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Popular name for the Congregation of Priests of St. Basil (CSB, Official Catholic Directory #0170), a community of priests with simple vows who belong to the Roman Rite and whose principal work is the Christian education of youth.

Origin. The congregation had its origin in the Catholic movement for survival during the French Revolution. Abp. Charles d'Aviau (17361826) of Vienne appointed Joseph Bouvier Lapierre (17571838) pastor of the hamlet of Saint-Symphorien-de-Mahun in the Ardèche mountains and asked him to teach Latin to six aspirants to the priesthood. This rectory study group quickly grew into a school of 140 students that was transferred in 1802 to the city Annonay. Léorat Picansel (17411823), vicar-general of the Diocese of Viviers, drew up the first rule and guided the founders in the organization of a religious community. On Nov. 21, 1822, nine priest-teachers joined with Lapierre in forming a community of diocesan priests. Gregory XVI raised it to pontifical rank and bestowed on it the decree of praise on Sept. 15, 1837. Papal approbations were given by Pius IX in 1863, Pius X in 1913, and Pius XI in 1938.

Growth was gradual, and the work was limited to Annonay and a few neighboring towns, until 1850 when a graduate of the College of Annonay, Armand François, comte de Charbonnel (180291), was named bishop of Toronto, Canada. Before leaving France for his diocese, he obtained from his former teachers the services of a young Irish priest, Patrick Molony (181380). In 1852, the motherhouse of the Basilian Fathers in America, the University of St. Michael's College, was established in Toronto, with a staff of three priests and two seminarians. Under the direction of the first superior, Jean Soulerin (180779), a novitiate was opened, and soon vocations permitted expansion to other cities. The parish of St. Mary of the Assumption, Owen Sound, Canada, was taken over in 1863 with the mission field attached to it. In 1870, Denis O'Connor (18411911), later successively bishop of London and archbishop of Toronto, took charge of a school that later became Assumption University, Windsor. Attached to this institution is historic Assumption parish, which began as a mission to the Native Americans in 1728.

The first permanent Basilian foundation in the United States was made at St. Anne's Church, Detroit, Mich., in 1886, when Pierre Grand (18451922) became pastor of the parish, which dates back to 1701. Other foundations included St. Louis College, opened at Louisville, Ohio, in 1867 and closed in 1873; and St. Basil's College, Waco, Tex., undertaken in 1899 and given up in 1915. The first successful school in the United States was St. Thomas High School, Houston, Tex., established in 1900 by Nicholas Roche (18661932).

Growth. Expansion in the United States and Canada during the second half of the 19th century was paralleled by similar growth in Europe, which included the establishment of the College of Mary Immaculate at Beaconfield, England (1883), and three missions in Algeria. Unfortunately, this vitality did not last, partly because of a decrease in vocations after the Franco-Prussian War of 1870 and partly because of anticlericalism and the suppression of religious houses in France in 1902.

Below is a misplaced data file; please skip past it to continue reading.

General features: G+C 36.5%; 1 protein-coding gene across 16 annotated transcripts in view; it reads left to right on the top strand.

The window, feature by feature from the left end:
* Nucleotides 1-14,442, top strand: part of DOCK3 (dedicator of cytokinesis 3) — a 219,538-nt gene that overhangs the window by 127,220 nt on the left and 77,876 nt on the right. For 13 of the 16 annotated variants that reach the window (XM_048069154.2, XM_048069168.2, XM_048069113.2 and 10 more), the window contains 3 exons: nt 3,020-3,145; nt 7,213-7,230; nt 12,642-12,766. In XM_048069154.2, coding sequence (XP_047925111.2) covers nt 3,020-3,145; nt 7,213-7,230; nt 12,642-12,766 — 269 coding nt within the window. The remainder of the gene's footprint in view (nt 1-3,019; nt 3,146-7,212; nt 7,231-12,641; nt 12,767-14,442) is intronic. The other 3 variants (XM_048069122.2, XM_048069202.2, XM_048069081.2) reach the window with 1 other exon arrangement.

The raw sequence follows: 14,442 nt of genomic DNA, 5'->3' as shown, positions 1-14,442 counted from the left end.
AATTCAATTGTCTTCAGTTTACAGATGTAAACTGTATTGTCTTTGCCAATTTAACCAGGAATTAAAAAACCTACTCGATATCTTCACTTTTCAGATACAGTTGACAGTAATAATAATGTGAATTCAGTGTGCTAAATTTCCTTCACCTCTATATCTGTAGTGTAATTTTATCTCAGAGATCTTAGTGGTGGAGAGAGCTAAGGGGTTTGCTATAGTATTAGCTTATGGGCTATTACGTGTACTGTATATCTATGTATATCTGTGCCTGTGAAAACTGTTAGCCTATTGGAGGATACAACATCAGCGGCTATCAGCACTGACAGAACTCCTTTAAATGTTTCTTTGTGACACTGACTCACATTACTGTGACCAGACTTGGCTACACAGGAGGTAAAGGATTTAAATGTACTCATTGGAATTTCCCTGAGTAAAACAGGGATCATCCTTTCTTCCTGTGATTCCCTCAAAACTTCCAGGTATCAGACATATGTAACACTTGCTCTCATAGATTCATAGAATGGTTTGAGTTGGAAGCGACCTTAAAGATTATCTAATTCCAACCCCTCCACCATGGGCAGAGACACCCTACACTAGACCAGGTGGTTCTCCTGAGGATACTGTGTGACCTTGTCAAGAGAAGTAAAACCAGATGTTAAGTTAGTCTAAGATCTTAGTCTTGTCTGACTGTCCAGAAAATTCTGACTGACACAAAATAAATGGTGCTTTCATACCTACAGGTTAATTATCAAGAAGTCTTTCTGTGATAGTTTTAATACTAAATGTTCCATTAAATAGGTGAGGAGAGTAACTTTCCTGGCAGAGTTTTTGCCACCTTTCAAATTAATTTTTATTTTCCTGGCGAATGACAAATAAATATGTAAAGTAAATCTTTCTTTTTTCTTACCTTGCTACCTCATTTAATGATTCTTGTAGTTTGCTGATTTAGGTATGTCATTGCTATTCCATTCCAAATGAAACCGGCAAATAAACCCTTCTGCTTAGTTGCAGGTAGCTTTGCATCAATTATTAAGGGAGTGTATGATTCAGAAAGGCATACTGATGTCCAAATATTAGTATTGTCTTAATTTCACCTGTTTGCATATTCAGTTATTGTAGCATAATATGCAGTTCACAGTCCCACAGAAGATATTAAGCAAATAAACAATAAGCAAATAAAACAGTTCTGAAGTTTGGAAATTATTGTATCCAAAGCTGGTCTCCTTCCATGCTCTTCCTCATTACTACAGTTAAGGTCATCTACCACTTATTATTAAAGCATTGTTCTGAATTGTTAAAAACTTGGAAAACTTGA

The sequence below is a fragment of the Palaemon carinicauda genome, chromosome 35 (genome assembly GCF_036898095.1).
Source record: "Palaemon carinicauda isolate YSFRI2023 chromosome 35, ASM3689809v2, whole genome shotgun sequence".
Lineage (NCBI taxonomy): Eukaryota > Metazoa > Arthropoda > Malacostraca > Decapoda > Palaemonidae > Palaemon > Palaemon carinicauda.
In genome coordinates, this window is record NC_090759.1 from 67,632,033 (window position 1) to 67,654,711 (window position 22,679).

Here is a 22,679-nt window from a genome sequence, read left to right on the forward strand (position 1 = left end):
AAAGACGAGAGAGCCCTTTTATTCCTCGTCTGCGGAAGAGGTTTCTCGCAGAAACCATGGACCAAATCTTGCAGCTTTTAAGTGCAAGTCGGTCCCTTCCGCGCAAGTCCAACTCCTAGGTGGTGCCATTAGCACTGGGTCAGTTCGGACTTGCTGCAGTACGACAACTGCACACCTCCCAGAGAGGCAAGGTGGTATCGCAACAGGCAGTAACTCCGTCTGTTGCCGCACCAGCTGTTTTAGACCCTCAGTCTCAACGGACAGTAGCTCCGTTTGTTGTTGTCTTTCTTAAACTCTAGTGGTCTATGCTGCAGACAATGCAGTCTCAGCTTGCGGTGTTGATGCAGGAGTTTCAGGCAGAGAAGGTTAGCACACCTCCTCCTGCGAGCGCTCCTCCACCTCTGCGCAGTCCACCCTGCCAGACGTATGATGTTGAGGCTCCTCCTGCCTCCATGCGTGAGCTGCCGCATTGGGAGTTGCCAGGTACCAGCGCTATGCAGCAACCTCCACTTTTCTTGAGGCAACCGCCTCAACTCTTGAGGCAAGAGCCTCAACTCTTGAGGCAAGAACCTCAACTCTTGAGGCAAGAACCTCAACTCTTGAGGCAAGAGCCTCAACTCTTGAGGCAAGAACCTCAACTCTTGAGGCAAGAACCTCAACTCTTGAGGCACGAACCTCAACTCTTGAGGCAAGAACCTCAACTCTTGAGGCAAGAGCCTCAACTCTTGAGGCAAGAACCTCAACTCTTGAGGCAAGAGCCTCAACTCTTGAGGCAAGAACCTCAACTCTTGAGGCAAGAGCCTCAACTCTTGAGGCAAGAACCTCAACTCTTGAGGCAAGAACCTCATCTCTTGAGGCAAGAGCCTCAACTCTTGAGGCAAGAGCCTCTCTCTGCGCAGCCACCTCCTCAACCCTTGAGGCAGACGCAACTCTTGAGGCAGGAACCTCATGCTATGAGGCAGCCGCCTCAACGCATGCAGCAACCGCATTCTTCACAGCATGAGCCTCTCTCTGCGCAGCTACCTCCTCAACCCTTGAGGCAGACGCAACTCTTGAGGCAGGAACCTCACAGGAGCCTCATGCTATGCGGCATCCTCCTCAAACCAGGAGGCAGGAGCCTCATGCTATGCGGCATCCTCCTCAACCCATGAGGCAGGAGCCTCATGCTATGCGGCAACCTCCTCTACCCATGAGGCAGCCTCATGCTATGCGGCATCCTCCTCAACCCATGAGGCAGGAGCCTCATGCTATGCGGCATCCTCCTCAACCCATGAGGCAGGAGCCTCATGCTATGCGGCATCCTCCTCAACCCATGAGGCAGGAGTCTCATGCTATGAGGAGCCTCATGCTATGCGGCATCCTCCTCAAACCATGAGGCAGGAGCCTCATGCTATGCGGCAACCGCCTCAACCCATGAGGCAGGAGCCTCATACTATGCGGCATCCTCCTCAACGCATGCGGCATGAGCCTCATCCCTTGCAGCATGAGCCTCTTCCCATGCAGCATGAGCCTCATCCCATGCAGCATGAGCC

The canonical development of the Basilian fathers into a full religious community came about slowly. Founded as a community of diocesan priests, members first took the vows of obedience, chastity, and poverty on Oct. 1, 1852, although the constitutions retained the earlier practice of limited poverty. For several decades, modifications in the vow of poverty were a source of difficulty to those who wished to follow the religious life without reservation. On June 14, 1922, at the request of the French province, the Holy See erected the American and French provinces into distinct communities. The separation lasted until 1955, when a new decree united the two communities.

After separation, the Basilian fathers in America, under the leadership of Father Francis Forster (18731929), embraced the simple vow of poverty without any reservations. This step was followed by a notable increase in vocations, which made possible new foundations and the expansion of existing houses. In Canada, the congregation established houses in the Archdioceses of Ottawa, Toronto, and Vancouver; and in the Dioceses of Calgary, Hamilton, London, Saskatoon, and Sault Sainte Marie. Basilians conduct the Pontifical Institute of Mediaeval Studies, Toronto; the University of St. Michael's College, Toronto; Assumption University, Windsor; St. Thomas More College, Saskatoon; St. Mark's College, Vancouver; nine high schools; and eight parishes. They developed a system of cooperation with state universities that has been copied by other Catholic colleges in Canada. John Read Teefy (18481911) was author of the first such affiliation, between the University of Toronto and St. Michael's College in 1881.

In the United States, the congregation established the University of St. Thomas in Houston, Tex.; and St. John Fisher College, Rochester, N.Y. In 1961 the Basilians undertook the care of San Juan Crisóstomo parish in the suburbs of Mexico City, as an extension of their work with Latin Americans. By the time of the union in 1955, the once flourishing Basilian houses in France were reduced to the motherhouse in Annonay, L'Institution Secondaire du Sacré-Coeur. All others had been closed or taken over by diocesan priests after the suppression of religious houses in 1902.

Bibliography: Basilian Annals (Toronto, Canada 1943 ). Basilian Teacher (Toronto, Canada 1956 ).

[r. j. scollard]